U.S. Aerospace Sector Outsources its Own Innovations to Potential Foreign Competitors, UB Study Says

Release Date: September 7, 2004 This content is archived.


BUFFALO, N.Y. -- Boeing Corp., the only remaining U.S. commercial aircraft manufacturer, is outsourcing the technologies and innovations that once made it the aerospace sector's undisputed global leader, according to a study by two University at Buffalo industrial geographers.

"America's global leadership in aerospace isn't being attacked, it's being given away," says David J. Pritchard, Ph.D., research associate with the Canada-U.S. Trade Center in the UB Department of Geography, who worked for 20 years in commercial airframe manufacturing for suppliers servicing global aircraft manufacturers.

In the paper, "Outsourcing U.S. Commercial Aircraft Technology and Innovation: Implications for the Industry's Long-Term Design and Build Capability," under review by R&D Management, Pritchard and co-author Alan Macpherson, Ph.D., professor and chair of the Department of Geography in the UB College of Arts and Sciences, conclude that Boeing is trading away its technical know-how in return for financial support from overseas governments, some of whom are developing their own aerospace industries.

The paper is available at http://www.geog.buffalo.edu/custac/OccasionalPaperNo29.pdf.

It traces how Boeing has become increasingly reliant on a systems integration production mode, in which key components and sub-assemblies of planes are designed and manufactured by foreign, risk-sharing suppliers.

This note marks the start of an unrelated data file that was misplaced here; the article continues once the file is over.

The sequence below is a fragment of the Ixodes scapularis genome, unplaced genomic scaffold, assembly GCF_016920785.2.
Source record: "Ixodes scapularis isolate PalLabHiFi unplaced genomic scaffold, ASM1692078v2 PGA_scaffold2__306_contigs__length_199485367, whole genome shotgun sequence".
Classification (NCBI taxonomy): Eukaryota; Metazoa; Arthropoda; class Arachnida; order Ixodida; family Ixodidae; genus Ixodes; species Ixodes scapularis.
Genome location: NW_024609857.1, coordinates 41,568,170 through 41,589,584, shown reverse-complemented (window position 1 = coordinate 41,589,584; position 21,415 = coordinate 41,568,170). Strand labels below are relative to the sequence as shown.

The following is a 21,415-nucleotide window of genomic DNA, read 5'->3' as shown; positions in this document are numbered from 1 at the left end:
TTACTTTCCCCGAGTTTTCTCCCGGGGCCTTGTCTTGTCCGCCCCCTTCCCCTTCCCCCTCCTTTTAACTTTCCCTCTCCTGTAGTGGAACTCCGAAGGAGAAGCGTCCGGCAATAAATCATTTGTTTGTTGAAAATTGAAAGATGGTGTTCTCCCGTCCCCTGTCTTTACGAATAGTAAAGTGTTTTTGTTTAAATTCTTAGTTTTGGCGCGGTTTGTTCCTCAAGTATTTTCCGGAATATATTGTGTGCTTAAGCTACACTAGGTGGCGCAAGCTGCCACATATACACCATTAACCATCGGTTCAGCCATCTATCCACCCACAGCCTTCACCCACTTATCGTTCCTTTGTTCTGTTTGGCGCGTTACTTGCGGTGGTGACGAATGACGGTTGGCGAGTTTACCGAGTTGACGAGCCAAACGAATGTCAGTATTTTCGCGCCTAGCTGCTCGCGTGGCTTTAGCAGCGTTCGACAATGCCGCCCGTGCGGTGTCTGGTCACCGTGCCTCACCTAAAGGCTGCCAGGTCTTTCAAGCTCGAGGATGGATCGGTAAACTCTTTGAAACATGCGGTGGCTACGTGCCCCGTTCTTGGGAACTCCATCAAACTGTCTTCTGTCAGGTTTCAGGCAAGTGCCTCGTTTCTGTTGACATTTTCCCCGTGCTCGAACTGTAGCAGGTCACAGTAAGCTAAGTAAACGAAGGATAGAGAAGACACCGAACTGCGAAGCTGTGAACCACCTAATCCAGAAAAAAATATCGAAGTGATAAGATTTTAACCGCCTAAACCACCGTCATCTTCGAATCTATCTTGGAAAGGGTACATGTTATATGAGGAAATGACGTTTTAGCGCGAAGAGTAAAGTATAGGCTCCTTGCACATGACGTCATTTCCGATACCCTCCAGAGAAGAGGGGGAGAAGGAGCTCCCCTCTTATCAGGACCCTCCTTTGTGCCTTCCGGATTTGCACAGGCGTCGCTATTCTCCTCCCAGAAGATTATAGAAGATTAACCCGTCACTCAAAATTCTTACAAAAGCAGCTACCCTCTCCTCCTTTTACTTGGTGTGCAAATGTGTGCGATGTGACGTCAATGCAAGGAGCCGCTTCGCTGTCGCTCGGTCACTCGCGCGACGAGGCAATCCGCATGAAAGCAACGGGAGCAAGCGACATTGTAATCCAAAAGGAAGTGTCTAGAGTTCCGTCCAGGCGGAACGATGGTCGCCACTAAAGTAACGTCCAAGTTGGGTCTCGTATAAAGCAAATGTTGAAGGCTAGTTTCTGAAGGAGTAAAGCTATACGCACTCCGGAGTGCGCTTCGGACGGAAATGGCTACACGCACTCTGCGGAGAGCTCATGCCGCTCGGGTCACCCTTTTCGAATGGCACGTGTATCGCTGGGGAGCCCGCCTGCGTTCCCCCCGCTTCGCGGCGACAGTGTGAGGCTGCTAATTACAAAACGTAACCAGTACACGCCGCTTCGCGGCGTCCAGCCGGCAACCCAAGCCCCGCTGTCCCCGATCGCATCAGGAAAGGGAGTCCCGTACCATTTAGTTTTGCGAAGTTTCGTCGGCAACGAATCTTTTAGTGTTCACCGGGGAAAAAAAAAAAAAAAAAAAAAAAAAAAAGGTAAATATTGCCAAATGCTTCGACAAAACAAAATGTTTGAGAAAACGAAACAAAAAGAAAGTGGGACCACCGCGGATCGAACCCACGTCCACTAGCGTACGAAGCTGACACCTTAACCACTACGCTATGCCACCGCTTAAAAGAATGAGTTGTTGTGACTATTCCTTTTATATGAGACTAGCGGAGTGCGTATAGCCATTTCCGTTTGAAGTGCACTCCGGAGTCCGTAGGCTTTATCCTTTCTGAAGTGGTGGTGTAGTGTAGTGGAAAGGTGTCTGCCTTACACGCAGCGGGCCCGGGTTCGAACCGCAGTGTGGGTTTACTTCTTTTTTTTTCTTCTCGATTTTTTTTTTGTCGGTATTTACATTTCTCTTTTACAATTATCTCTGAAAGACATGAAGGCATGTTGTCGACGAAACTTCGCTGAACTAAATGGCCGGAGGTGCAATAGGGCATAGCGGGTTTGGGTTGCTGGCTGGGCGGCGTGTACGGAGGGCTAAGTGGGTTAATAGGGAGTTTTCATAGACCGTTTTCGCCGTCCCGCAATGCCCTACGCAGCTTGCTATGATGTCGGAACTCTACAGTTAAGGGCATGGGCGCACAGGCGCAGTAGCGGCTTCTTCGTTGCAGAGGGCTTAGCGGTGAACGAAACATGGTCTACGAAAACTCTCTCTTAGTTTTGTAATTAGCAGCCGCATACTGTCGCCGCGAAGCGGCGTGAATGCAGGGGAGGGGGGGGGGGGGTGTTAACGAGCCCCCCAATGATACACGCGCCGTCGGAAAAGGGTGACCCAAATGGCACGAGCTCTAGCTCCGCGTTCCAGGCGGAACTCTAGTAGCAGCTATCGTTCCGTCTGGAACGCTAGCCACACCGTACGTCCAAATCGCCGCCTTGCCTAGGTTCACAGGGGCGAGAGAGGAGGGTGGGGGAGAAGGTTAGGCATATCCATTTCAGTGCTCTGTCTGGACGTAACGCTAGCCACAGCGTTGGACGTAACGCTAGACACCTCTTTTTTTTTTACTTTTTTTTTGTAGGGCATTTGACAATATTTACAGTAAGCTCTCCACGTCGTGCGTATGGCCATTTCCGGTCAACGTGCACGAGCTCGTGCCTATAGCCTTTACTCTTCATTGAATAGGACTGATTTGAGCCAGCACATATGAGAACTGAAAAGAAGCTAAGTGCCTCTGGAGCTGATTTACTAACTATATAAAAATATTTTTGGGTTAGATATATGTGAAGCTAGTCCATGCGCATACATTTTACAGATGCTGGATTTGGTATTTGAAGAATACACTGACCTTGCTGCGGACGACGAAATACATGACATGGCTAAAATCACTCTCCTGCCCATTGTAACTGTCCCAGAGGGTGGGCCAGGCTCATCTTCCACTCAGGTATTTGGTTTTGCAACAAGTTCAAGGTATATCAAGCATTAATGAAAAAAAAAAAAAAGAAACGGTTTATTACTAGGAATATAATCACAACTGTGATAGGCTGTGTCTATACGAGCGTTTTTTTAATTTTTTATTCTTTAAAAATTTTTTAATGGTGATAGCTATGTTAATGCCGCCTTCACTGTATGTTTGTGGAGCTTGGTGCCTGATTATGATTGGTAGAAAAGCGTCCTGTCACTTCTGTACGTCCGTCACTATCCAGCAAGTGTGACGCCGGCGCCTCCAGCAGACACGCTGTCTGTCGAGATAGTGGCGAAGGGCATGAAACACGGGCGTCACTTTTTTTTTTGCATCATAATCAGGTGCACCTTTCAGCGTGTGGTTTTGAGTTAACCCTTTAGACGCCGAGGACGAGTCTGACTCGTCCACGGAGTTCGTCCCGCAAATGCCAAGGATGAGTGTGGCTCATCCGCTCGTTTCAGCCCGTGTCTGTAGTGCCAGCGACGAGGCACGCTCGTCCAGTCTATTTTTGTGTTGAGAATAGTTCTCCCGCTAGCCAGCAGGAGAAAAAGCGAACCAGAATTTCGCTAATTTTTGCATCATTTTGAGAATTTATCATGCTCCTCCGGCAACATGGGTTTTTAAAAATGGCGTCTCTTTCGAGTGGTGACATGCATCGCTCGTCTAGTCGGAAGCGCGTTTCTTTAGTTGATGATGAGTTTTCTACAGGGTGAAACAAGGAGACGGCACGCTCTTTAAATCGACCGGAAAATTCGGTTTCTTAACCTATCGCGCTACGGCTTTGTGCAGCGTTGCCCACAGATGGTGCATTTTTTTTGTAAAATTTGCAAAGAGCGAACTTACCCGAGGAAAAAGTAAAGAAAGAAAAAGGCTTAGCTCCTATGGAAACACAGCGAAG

That makes financial sense for Boeing, write Pritchard and Macpherson, since it spreads risk among the various partners, but it has long-term consequences for the aerospace industry and its competitiveness.

Boeing often enters into these agreements, they explain, in order to secure orders from foreign governments. In doing so, Boeing must transfer some of its technological expertise to foreign suppliers.

That's why, since the late 1970s, the authors write, the foreign content of Boeing's planes has been increasing steadily, and foreign content of Boeing's 7e7 "Dreamliner" could run as high as 70 percent.

In what is a first for a U.S. commercial plane, the entire wing assembly of this aircraft will be built by Japanese firms.

"There will probably be more Japanese working on the 7e7 than Americans," write the authors.

"We're not designing planes anymore and we're not building them anymore," says Pritchard.

As the top U.S. export sector for more than 50 years, he says, aerospace has been the origin of many critical advanced technologies, many of which were successfully adopted by other industries, such as automotive and electronics.

"Boeing has allowed these arrangements to morph into technology transfer arrangements, which now jeopardize the future of the U.S. aerospace industrial base," he says. "Systems integration implies a steady cutback in U.S. manufacturing activity and ultimately, U.S. manufacturing capability."

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